Yesterday I watched a very buff looking garter snake (3 feet) happily moving through the front garden. A pleasing sight to anyone who loves their garden and welcomes any and all visitors. So there it is, the sign is out for Butterflies, Bees, Wasps, Moths, Hummingbirds, Birds, Snakes, Earthworms, Fox and yes, Groundhogs, Deer, Opossum, Raccoons and whomever else shows up. Ain’t the Pittsburgh your Grandma remembers.

Jeff

Tomorrow or the Next Day?

Monarch butterfly photographed by Jeff Zablow at Phipps Conservatory, Pittsburgh, PA

Each day more reports are shared of Monarchs spotted here and there, east of the Mississippi River. These sightings shimmer with the excitement of seeing a Monarch in your town, city or county, after so many months of 3′ snowfalls and so many days of zero degree F weather.

My personal estimate? I’d say that some 21,653,208 additional milkweed plants have been added to home gardens and perennial beds in the last year. All this to set the table for returning Danaus Plexippus. Nary a single one of us regrets the effort, cost or emotional investment.

Me? I’ve seen Monarchs this year in the Jamestown Audubon Center in northwest New York, in Frick Park in Pittsburgh and in the Briar Patch Butterfly Habitat in Eatonton, Georgia. Today is June 28th, and I think the table is set for their return. So many knowledgeable folks are striving to insure their success, that I am encouraged that we will soon enjoy them. Tomorrow or the next day.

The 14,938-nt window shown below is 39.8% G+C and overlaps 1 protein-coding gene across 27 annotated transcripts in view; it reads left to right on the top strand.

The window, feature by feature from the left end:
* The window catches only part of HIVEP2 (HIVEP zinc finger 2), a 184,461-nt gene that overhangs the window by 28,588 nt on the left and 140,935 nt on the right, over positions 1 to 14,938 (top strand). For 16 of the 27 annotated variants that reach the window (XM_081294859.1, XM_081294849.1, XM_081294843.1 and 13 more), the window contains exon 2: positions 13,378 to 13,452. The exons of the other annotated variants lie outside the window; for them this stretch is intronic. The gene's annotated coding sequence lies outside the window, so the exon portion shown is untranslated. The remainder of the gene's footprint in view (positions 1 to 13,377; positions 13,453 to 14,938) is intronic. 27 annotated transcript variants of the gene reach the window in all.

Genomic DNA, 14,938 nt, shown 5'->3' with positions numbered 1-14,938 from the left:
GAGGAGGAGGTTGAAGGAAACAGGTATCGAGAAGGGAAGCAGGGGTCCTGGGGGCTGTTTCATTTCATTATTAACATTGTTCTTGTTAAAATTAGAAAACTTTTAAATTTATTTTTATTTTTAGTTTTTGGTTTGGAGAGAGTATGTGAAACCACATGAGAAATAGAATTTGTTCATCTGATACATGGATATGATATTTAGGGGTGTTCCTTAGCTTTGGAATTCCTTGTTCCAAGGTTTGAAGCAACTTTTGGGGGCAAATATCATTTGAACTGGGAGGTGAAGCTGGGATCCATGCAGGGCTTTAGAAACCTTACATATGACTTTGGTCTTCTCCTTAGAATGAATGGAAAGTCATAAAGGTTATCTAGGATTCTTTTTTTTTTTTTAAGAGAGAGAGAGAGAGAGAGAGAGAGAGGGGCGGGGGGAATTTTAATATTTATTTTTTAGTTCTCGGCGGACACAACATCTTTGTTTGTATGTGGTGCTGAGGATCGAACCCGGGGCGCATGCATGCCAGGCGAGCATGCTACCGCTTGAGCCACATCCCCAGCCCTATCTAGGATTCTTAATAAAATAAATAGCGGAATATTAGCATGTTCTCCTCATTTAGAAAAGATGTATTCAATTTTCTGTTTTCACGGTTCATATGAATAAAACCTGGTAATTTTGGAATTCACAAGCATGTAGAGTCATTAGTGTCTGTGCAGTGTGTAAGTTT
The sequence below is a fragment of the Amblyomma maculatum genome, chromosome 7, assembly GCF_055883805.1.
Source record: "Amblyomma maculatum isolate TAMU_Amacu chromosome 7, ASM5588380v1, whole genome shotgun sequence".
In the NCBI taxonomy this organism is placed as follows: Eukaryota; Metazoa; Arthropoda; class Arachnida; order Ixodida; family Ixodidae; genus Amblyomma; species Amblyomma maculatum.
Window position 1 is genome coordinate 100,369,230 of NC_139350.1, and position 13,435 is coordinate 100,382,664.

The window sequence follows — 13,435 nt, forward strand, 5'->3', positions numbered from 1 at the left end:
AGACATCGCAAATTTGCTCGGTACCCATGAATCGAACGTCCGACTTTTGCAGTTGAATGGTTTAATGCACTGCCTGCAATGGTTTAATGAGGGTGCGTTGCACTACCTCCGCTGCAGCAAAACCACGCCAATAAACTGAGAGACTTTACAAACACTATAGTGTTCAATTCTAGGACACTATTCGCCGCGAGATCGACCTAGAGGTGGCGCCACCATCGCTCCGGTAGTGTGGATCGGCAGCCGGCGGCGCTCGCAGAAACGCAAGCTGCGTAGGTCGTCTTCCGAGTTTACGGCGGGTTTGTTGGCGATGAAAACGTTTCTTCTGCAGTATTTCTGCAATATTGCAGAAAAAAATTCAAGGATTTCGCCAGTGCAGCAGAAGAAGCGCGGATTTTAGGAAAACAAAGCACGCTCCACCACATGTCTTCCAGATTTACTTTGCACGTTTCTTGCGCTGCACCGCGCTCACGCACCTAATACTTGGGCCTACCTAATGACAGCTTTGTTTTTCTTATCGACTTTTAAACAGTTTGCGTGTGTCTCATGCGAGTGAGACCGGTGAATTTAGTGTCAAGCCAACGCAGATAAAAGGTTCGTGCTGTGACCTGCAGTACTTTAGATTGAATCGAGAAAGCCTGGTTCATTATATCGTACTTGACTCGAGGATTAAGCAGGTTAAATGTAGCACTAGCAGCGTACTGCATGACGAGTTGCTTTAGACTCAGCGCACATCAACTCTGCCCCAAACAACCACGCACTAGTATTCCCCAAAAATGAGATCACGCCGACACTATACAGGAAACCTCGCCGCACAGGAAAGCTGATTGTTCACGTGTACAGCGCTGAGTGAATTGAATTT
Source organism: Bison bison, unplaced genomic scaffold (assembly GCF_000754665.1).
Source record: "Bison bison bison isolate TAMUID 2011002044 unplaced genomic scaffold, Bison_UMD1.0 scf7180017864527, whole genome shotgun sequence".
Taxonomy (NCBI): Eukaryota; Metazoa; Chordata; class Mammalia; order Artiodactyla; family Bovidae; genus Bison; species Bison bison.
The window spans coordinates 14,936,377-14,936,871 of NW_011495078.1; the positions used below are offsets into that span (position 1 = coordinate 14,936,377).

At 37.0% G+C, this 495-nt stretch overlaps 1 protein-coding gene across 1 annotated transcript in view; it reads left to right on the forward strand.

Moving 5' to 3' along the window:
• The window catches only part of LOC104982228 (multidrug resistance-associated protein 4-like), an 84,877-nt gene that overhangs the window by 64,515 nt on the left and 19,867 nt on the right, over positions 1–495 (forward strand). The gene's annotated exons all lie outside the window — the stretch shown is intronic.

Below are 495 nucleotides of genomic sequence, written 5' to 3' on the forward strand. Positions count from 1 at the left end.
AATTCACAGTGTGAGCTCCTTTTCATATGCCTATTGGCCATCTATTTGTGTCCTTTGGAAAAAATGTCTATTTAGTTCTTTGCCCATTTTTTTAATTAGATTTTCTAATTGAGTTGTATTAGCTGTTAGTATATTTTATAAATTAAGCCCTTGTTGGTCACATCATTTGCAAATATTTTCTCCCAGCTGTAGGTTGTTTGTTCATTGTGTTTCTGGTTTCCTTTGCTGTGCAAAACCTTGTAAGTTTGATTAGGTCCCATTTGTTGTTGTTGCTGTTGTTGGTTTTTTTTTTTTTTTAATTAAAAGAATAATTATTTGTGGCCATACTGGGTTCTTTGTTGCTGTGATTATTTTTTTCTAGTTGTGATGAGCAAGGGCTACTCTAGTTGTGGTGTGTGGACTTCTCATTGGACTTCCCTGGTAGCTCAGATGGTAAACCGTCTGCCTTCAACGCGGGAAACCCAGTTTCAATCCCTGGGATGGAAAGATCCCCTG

Jeff

Monarchs, Come Home!

Monarch caterpillar photographed by Jeff Zablow at Raccoon Creek State Park
What made me stop here? Well, awaiting my 67 new images, shot in Israel in March of this year, I just reviewed my Media library of images. Had to stop at this one. Why?

Like tens of thousands of you, I have, right this very moment, a spectacular stand of common milkweed (Asclepius Syriaca) in my front garden. It has a very good pedigree, having been nurtured by Monarch Watch.  The plants are 5-footers, and the flower heads are just a day or two away from opening. Lush is the operative word.

Every morning, afternoon and evening I take Petra for her exercise time. We stop, I lean over the fence and examine, looking here and there, just as they taught us to at Fort Dix, New Jersey: Scan, scan, scan.

Not a monarch have I seen here. I saw one much farther north, at the Jamestown Audubon Center in New York some weeks ago, and I saw a couple at the Briar Patch Habitat in beautiful Eatonton, Georgia, last week. But none yet in my native US plants garden or in the adjoining Frick  Park (900 acres+).

Yes I am anxious to see them and watch them nectaring on my milkweed. Would seeing their caterpillars excite me? Yuuup!

Monarchs, come home. We need you. Need you to reaffirm that all is good, or almost good.

Jeff